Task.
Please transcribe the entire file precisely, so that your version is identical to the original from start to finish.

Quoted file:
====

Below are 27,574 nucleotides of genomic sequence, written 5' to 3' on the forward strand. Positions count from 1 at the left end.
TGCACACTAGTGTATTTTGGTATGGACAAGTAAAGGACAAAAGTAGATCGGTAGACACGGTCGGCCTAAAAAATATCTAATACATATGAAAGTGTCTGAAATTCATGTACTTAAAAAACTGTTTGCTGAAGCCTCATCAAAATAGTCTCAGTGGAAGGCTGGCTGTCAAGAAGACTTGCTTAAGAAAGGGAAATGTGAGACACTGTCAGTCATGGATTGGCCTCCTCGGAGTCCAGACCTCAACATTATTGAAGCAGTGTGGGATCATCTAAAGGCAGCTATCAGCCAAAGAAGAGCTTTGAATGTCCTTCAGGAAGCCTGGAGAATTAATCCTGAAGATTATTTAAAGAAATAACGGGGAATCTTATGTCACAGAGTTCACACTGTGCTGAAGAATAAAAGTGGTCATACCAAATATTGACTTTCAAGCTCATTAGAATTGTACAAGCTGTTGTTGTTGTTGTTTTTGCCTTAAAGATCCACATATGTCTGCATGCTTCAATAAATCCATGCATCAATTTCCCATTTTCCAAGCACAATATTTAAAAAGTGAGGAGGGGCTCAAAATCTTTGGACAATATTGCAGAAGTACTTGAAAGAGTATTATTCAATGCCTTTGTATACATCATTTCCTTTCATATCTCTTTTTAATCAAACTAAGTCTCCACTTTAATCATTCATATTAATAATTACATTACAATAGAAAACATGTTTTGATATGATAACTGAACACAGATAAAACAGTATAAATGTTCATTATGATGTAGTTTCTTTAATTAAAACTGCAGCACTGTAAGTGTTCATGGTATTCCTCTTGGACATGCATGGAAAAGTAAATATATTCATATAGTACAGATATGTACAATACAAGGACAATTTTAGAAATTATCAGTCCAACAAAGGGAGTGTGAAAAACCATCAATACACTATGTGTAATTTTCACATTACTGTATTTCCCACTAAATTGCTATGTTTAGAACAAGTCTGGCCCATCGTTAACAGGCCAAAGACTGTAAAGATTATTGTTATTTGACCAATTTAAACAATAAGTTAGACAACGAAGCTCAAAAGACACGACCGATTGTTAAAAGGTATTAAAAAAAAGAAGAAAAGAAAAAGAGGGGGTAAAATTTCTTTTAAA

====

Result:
Below are 27,574 nucleotides of genomic sequence, written 5' to 3' on the forward strand. Positions count from 1 at the left end.
TGCACACTAGTGTATTTTGGTATGGACAAGTAAAGGACAAAAGTAGATCGGTAGACACGGTCGGCCTAAAAAATATCTAATACATATGAAAGTGTCTGAAATTCATGTACTTAAAAAACTGTTTGCTGAAGCCTCATCAAAATAGTCTCAGTGGAAGGCTGGCTGTCAAGAAGACTTGCTTAAGAAAGGGAAATGTGAGACACTGTCAGTCATGGATTGGCCTCCTCGGAGTCCAGACCTCAACATTATTGAAGCAGTGTGGGATCATCTAAAGGCAGCTATCAGCCAAAGAAGAGCTTTGAATGTCCTTCAGGAAGCCTGGAGAATTAATCCTGAAGATTATTTAAAGAAATAACGGGGAATCTTATGTCACAGAGTTCACACTGTGCTGAAGAATAAAAGTGGTCATACCAAATATTGACTTTCAAGCTCATTAGAATTGTACAAGCTGTTGTTGTTGTTGTTTTTGCCTTAAAGATCCACATATGTCTGCATGCTTCAATAAATCCATGCATCAATTTCCCATTTTCCAAGCACAATATTTAAAAAGTGAGGAGGGGCTCAAAATCTTTGGACAATATTGCAGAAGTACTTGAAAGAGTATTATTCAATGCCTTTGTATACATCATTTCCTTTCATATCTCTTTTTAATCAAACTAAGTCTCCACTTTAATCATTCATATTAATAATTACATTACAATAGAAAACATGTTTTGATATGATAACTGAACACAGATAAAACAGTATAAATGTTCATTATGATGTAGTTTCTTTAATTAAAACTGCAGCACTGTAAGTGTTCATGGTATTCCTCTTGGACATGCATGGAAAAGTAAATATATTCATATAGTACAGATATGTACAATACAAGGACAATTTTAGAAATTATCAGTCCAACAAAGGGAGTGTGAAAAACCATCAATACACTATGTGTAATTTTCACATTACTGTATTTCCCACTAAATTGCTATGTTTAGAACAAGTCTGGCCCATCGTTAACAGGCCAAAGACTGTAAAGATTATTGTTATTTGACCAATTTAAACAATAAGTTAGACAACGAAGCTCAAAAGACACGACCGATTGTTAAAAGGTATTAAAAAAAAGAAGAAAAGAAAAAGAGGGGGTAAAATTTCTTTTAAA